With all the attempts at social reform and reconciliation, heated political struggles between the two parties raged on, leading to violence in many parts of the state. Led by Edgefield native, Matthew C. Butler, a white Democratic faction within the state legislature enacted the Black Code, which put severe limits on the rights of blacks and attempted to return the racial order to that which existed during the antebellum years. The act virtually reestablished the slave patrol system, as white vigilante groups assaulted blacks and whites that they felt were violating the Black Codes.

In the election for governor in 1876, Wade Hampton supporters, known as Red Shirts, used intimidation, fraud, and violence to ensure a Democratic victory. The hotly contested election between Daniel Chamberlain and Hampton was not decided until the US Supreme Court ruled in his favor in April 1877. Chamberlain would resign, allowing Hampton to take control of the state. Hampton’s election, as well as Rutherford B. Hayes’ controversial national presidential election, marked the end of the Reconstruction era for the state, as the last Federal troops left South Carolina (Edgar 1998, 406).

The physical separation of the races was one of the most profound consequences of the Reconstruction period. The breakup of the plantation system of slavery resulted in white and black Carolinians separating and building communities and institutions largely apart from each other. Custom would become law as the 1895 State Constitution laid the groundwork for legalized racial segregation and it effectively disenfranchised blacks. While there was opposition to Jim Crow legislation, most notably by the Charleston News and Courier in 1898, a myriad of segregation laws and customs would become entrenched into the everyday lives of black Carolinians by the early 1900s (Edgar 1998, 448-450; Fraser 1989, 336-338).

Materials

  Primary Sources
  • "View of East Bay from Post Office (Exchange Building), Charleston; stereograph by G.N. Barnard, Charleston."  Stereograph.  13248.1.  South Caroliniana Library, University of South Carolina, Columbia, South Carolina.
       
  • "View From the Statehouse After Sherman's March Through Columbia." Photograph. 1865. South Caroliniana Library, University of South Carolina, Columbia, South Carolina.
       
      Secondary Sources
  • Edgar, Walter. South Carolina: A History. Columbia: University of South Carolina Press, 1998.
       
  • Fraser, Walter J., Jr. Charleston! Charleston!: The History of a Southern City. Columbia: University of South Carolina Press, 1989.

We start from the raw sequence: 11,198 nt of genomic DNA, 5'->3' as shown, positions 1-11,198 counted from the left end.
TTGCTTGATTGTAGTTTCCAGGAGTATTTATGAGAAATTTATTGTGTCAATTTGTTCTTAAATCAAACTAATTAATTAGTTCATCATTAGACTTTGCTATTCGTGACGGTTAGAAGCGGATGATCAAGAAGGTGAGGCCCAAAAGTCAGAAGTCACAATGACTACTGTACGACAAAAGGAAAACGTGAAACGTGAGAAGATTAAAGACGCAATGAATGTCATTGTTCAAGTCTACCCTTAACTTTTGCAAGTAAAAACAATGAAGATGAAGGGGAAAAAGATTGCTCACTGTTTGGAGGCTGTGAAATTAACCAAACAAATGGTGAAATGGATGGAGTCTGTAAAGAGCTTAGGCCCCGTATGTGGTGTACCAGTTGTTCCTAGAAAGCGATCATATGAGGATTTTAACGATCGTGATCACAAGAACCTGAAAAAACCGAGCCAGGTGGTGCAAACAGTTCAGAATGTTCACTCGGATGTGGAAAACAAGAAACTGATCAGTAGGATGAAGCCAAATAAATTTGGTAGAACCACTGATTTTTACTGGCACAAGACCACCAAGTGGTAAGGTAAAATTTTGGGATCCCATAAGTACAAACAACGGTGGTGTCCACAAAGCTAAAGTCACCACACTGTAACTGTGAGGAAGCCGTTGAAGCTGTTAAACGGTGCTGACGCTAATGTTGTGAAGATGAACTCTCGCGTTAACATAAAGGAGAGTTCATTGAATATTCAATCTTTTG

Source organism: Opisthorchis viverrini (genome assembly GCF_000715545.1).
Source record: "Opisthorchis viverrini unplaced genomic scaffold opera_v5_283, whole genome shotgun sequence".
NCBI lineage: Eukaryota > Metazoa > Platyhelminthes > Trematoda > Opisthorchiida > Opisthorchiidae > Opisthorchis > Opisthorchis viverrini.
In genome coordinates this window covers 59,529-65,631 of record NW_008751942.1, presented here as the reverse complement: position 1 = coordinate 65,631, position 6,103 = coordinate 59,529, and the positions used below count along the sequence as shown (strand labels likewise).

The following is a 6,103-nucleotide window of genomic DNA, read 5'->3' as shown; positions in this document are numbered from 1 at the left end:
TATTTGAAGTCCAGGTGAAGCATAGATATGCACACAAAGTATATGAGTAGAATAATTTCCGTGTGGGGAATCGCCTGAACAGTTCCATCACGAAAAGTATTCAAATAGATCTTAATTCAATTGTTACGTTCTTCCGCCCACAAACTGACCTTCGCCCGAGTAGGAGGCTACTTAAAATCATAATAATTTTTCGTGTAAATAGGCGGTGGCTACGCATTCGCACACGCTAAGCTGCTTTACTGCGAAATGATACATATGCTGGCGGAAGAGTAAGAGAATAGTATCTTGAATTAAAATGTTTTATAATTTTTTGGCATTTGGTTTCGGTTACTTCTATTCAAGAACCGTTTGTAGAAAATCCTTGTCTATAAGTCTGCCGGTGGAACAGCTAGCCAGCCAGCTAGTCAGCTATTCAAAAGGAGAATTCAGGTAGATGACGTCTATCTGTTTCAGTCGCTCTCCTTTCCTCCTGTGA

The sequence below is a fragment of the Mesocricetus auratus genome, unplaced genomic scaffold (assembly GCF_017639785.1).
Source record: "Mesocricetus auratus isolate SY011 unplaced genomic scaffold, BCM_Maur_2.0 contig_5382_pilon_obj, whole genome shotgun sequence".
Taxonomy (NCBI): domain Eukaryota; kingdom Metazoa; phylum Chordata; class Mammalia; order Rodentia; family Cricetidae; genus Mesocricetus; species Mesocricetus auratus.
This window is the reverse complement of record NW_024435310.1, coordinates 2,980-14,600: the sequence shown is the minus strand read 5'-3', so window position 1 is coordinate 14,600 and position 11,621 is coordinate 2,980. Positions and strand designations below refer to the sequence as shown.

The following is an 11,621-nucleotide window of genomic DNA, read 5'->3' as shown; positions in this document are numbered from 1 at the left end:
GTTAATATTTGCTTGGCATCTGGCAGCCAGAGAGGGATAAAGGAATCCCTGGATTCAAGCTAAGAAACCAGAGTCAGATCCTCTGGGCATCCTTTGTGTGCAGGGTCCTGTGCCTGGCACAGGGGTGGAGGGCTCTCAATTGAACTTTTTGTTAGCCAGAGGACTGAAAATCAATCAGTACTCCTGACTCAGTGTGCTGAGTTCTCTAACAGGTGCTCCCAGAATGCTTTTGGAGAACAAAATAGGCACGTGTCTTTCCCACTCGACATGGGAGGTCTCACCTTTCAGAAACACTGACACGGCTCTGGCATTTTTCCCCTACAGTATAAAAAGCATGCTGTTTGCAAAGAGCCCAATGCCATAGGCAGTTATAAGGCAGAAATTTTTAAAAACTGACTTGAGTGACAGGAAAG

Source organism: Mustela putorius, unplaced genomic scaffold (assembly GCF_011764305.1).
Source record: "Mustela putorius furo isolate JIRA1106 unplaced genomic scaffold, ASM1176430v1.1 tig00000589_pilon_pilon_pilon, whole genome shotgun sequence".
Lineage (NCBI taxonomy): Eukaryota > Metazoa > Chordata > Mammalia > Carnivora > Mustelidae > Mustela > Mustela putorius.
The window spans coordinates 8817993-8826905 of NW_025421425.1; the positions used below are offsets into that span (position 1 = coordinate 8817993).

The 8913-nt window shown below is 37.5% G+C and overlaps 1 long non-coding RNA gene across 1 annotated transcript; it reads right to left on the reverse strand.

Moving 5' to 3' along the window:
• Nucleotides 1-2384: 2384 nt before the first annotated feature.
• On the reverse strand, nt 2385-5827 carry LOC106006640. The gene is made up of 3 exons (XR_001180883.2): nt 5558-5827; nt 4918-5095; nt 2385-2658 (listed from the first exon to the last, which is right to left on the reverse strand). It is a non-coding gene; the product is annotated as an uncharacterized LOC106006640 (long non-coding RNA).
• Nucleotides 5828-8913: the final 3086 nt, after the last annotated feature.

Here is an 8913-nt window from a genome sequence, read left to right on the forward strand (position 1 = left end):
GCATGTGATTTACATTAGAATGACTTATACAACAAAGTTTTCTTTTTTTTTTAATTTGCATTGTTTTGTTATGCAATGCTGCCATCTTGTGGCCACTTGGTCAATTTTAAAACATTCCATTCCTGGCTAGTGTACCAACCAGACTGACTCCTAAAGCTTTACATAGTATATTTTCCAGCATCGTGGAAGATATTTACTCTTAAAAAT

• Simkins, Francis Butler and Richard Hilliard Woody. South Carolina During Reconstruction. Chapel Hill, NC: University of North Carolina Press, 1932.
       
  • Zuczek, Richard. State of Rebellion: Reconstruction in South Carolina. Columbia: University of South Carolina Press, 1996.
       
      Tools
  • Overhead projector
       
  • Oil lanterns
       
  • Audio recording of a rainstorm

    Procedures

    Being There integrates ITI theory with the study of Reconstruction. While looking at East Bay Street, Charleston, students write journal entries based on ITI visualization. Teaching Being There takes about two class periods.

    1. Review southerner's attitudes toward Reconstruction.
    2. Set the stage: dim lights and light oil lamps. Play audio recording of rainstorm.
    3. Using the overhead projector, show students the East Bay Street image. Have students imagine they are seeing East Bay Street from their windows c. 1877.
    4. Have students write about growing up during Reconstruction. Guide students with the following prompts:
      • What feelings does the East Bay Street image evoke?
      • Use sensory details and figurative language when writing about feelings evoked by the East Bay Street image.
      • Compare feelings to what is known about prevailing southern attitudes toward Reconstruction.
    5. Students share excerpts of their ITI journal entries.
    6. Teachers can repeat the exercise with "View From the Statehouse." Have students compare and contrast what they see in the two images. What does each image say about life after the Civil War? What do the images NOT say about life after the Civil War?

    Student Assessments

    Assessment for Being There is performance-based. Teachers can rate journal entries according to the following standards-based rubric. Student performance can be rated as Unacceptable, Needs Work, Good, or Excellent. Teacher comments may include rationale for marks and suggestions for improvement.

  • Lesson Rubric: Being There

    Examples of Students Work

  • Student Journal

    Credit

    Margaret Wehman
    Summerville, South Carolina